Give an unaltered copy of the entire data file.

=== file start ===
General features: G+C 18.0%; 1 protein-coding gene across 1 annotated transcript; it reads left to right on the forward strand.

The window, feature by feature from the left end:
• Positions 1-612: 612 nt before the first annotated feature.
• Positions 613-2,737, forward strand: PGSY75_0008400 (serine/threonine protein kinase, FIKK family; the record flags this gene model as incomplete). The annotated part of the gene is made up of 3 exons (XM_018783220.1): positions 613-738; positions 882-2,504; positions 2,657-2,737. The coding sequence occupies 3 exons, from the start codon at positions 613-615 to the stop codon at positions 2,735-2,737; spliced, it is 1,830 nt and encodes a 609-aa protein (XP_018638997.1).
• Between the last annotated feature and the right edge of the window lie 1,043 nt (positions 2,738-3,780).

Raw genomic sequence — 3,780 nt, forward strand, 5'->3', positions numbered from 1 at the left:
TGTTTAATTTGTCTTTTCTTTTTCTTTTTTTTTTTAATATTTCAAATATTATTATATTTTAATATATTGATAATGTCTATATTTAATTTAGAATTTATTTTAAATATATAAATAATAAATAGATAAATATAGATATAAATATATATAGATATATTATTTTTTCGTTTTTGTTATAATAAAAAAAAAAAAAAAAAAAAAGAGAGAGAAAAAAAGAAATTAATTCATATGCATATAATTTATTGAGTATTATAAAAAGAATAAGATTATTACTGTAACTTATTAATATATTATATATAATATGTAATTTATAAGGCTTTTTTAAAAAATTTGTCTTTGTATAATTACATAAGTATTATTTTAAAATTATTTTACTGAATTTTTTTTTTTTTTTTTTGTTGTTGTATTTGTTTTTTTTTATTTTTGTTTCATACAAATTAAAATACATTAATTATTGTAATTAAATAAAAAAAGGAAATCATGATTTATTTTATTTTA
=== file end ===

General features: G+C 18.0%; 1 protein-coding gene across 1 annotated transcript; it reads left to right on the forward strand.

The window, feature by feature from the left end:
• Positions 1-612: 612 nt before the first annotated feature.
• Positions 613-2,737, forward strand: PGSY75_0008400 (serine/threonine protein kinase, FIKK family; the record flags this gene model as incomplete). The annotated part of the gene is made up of 3 exons (XM_018783220.1): positions 613-738; positions 882-2,504; positions 2,657-2,737. The coding sequence occupies 3 exons, from the start codon at positions 613-615 to the stop codon at positions 2,735-2,737; spliced, it is 1,830 nt and encodes a 609-aa protein (XP_018638997.1).
• Between the last annotated feature and the right edge of the window lie 1,043 nt (positions 2,738-3,780).

Raw genomic sequence — 3,780 nt, forward strand, 5'->3', positions numbered from 1 at the left:
TGTTTAATTTGTCTTTTCTTTTTCTTTTTTTTTTTAATATTTCAAATATTATTATATTTTAATATATTGATAATGTCTATATTTAATTTAGAATTTATTTTAAATATATAAATAATAAATAGATAAATATAGATATAAATATATATAGATATATTATTTTTTCGTTTTTGTTATAATAAAAAAAAAAAAAAAAAAAAAGAGAGAGAAAAAAAGAAATTAATTCATATGCATATAATTTATTGAGTATTATAAAAAGAATAAGATTATTACTGTAACTTATTAATATATTATATATAATATGTAATTTATAAGGCTTTTTTAAAAAATTTGTCTTTGTATAATTACATAAGTATTATTTTAAAATTATTTTACTGAATTTTTTTTTTTTTTTTTTGTTGTTGTATTTGTTTTTTTTTATTTTTGTTTCATACAAATTAAAATACATTAATTATTGTAATTAAATAAAAAAAGGAAATCATGATTTATTTTATTTTA